From American Archaeology Magazine

From American Archaeology Magazine

Summer 2017 American Archaeology Magazine Cover

The most recent issue of American Archaeology Magazine, SUMMER 2017, is now available! COVER: In 1929, Charles and Anne Lindbergh photographed Pueblo del Arroyo, a great house in Chaco Canyon. Credit: Lindbergh Collection, MIAC/Lab...
Canyon de Chelly’s White House Ruin is seen at the edge of the river. The Lindberghs’ pictures may have played a role in Canyon de Chelly being declared a national monument in 1931. Lindbergh Collection, MIAC/Lab MIAC cat# 70.1 / 197

SUMMER 2017: By Tamara Jager Stewart. In 1927 an obscure U.S. Air Mail pilot named Charles A. Lindbergh completed the first solo trans-Atlantic flight from New York to Paris, thereby achieving word-wide fame. Virtually everyone...
An extensive panel of indigenous iconography. These finger-drawn designs span the entire ceiling of this chamber in Cave 18. The motifs and designs reflect the spiritual belief systems of the indigenous population. Credit: Photos by Jago Cooper and Alice Samson.

SUMMER 2017: By Julian Smith. When Christopher Columbus visited the Isla de Mona, located halfway between Puerto Rico and Hispaniola, in 1494, he found its indigenous residents fishing and farming, part of a thriving Taíno...
The remnants of Fort Stedman at Petersburg National Battlefield are seen here. Confederate forces captured this Union fort in the early morning of March 25, 1865, only to have Union soldiers reclaim it a few hours later.Credit: Buddy Secor.

SUMMER 2017: By Paula Neely. By 1860, after decades of discord between northern and southern states over economic policies, state’s rights, and the role of slavery, the United States had become a divided nation. Southern...
A person wearing a virtual-reality headset can view this 3-D, sixteenth-century Iroquois longhouse created by SA Western. Credit: Michael Carter.

SUMMER 2017: By Tom Koppel. Tall white steel shelves are gradually filling up with green boxes in a new archaeological repository in Ontario, Canada. Each box is stuffed full of archival plastic bags containing artifacts,...
Sarah Anzick (in red jacket) places dirt in the grave of the Clovis-age child who was reburied in a public ceremony. Credit: Michael Waters, Center for the Study of the First Americans.

SUMMER 2017: By Mike Toner  To some Native Americans, the repatriation and reburial of very ancient human remains is simple justice. To many archaeologists and other scientists, it’s akin to reburying the Rosetta stone. “Every...
POINT 6 Logo Created by Artist Mathew Hanson-Weller featuring 6 hand drawn points.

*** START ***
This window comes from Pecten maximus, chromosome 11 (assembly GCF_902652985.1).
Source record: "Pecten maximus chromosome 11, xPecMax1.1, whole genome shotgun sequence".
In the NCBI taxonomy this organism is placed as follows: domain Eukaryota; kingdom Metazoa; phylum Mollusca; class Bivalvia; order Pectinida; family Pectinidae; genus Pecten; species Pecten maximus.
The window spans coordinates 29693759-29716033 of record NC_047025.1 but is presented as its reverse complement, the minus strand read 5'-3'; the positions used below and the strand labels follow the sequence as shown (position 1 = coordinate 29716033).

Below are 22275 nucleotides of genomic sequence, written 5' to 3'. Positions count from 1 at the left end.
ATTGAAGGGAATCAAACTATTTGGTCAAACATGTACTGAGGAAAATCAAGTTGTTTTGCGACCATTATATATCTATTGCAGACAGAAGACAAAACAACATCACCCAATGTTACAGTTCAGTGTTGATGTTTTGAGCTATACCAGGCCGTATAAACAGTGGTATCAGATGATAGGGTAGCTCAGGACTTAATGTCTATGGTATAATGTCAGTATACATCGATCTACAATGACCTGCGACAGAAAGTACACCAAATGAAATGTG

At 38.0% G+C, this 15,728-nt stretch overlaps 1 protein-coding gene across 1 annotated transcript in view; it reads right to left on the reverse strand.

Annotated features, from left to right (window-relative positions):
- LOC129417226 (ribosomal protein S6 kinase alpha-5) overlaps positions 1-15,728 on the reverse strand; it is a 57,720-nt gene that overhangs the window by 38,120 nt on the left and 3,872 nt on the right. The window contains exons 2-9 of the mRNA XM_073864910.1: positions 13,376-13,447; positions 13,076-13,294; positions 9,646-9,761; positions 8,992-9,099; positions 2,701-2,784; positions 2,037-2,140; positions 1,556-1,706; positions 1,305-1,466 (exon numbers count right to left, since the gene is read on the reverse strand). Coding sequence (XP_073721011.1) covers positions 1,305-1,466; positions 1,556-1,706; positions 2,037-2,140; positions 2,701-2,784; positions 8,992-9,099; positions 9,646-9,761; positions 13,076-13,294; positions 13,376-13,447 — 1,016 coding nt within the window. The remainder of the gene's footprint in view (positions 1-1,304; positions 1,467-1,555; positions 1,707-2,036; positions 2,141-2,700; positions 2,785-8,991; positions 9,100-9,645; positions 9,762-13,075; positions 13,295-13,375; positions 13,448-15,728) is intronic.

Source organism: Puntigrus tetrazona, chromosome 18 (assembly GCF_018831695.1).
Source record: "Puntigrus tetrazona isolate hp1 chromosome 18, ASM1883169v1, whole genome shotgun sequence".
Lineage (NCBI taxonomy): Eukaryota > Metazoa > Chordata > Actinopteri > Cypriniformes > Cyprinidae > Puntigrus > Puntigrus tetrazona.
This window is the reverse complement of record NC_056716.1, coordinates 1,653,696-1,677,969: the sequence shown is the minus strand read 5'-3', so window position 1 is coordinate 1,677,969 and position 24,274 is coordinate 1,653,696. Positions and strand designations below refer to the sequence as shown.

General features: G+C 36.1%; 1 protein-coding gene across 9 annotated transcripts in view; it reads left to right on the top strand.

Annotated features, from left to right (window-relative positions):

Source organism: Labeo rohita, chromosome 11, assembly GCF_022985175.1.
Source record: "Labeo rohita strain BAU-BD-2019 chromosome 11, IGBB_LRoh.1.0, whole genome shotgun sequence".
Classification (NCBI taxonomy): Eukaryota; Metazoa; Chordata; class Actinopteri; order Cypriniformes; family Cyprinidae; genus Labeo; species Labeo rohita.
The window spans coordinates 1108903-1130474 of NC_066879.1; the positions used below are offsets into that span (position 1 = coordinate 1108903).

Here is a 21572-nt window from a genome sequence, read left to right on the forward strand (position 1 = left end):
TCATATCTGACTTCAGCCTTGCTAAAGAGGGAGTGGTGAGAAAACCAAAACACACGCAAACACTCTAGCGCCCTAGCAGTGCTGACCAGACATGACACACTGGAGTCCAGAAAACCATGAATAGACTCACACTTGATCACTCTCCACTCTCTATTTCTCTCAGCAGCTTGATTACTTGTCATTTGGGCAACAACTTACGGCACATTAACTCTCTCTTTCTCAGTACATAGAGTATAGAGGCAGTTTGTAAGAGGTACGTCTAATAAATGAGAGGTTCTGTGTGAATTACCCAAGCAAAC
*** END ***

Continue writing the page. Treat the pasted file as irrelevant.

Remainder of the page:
The Conservancy is excited to announce the launch of POINT-6, the sixth phase of an emergency acquisition project intended to purchase significant sites in immediate danger of destruction. The cultural remains of America’s prehistoric...
COVER: A feather bundle (upper right), a pair of tapestry-woven yucca sandals (below) and a woman’s yucca-cordage apron with human-hair waistcord are some of the artifacts researchers have reexcavated. Credit: Courtesy of the American Museum of Natural History cat. # H-13338; the Museum of Peoples and Cultures, Brigham Young University cat. #1992.30.1 and .2; the Field Museum of Natural History cat. #165246/Laurie Webster

The most recent issue of American Archaeology Magazine, SPRING 2017, is now available! COVER: A feather bundle (upper right), a pair of tapestry-woven yucca sandals (below) and a woman’s yucca-cordage apron with human-hair waistcord are some...
Newspaper Rock is one of Gold Butte National Monument’s amazing petroglyph panels. Gold Butte, located in Nevada, was recently designated a national monument to protect cultural resources like Newspaper Rock, but some people opposed the designation. Kurt Kuznicki/Friends of Nevada Wilderness

Spring 2017: By Tamara Jager Stewart. In the late 1980s, while working in Wisconsin, Lynne Goldstein, now archaeology professor and director of the Campus Archaeology Program at Michigan State University, served on a panel working...
COVER: A feather bundle (upper right), a pair of tapestry-woven yucca sandals (below) and a woman’s yucca-cordage apron with human-hair waistcord are some of the artifacts researchers have reexcavated. Credit: Courtesy of the American Museum of Natural History cat. # H-13338; the Museum of Peoples and Cultures, Brigham Young University cat. #1992.30.1 and .2; the Field Museum of Natural History cat. #165246/Laurie Webster

Spring 2017: By Wayne Curtis.  In the mid-1890s, a rancher and avid amateur archaeologist from southwest Colorado named Richard Wetherill stood accused of fabricating an entire culture. Digging for artifacts in and around newly discovered...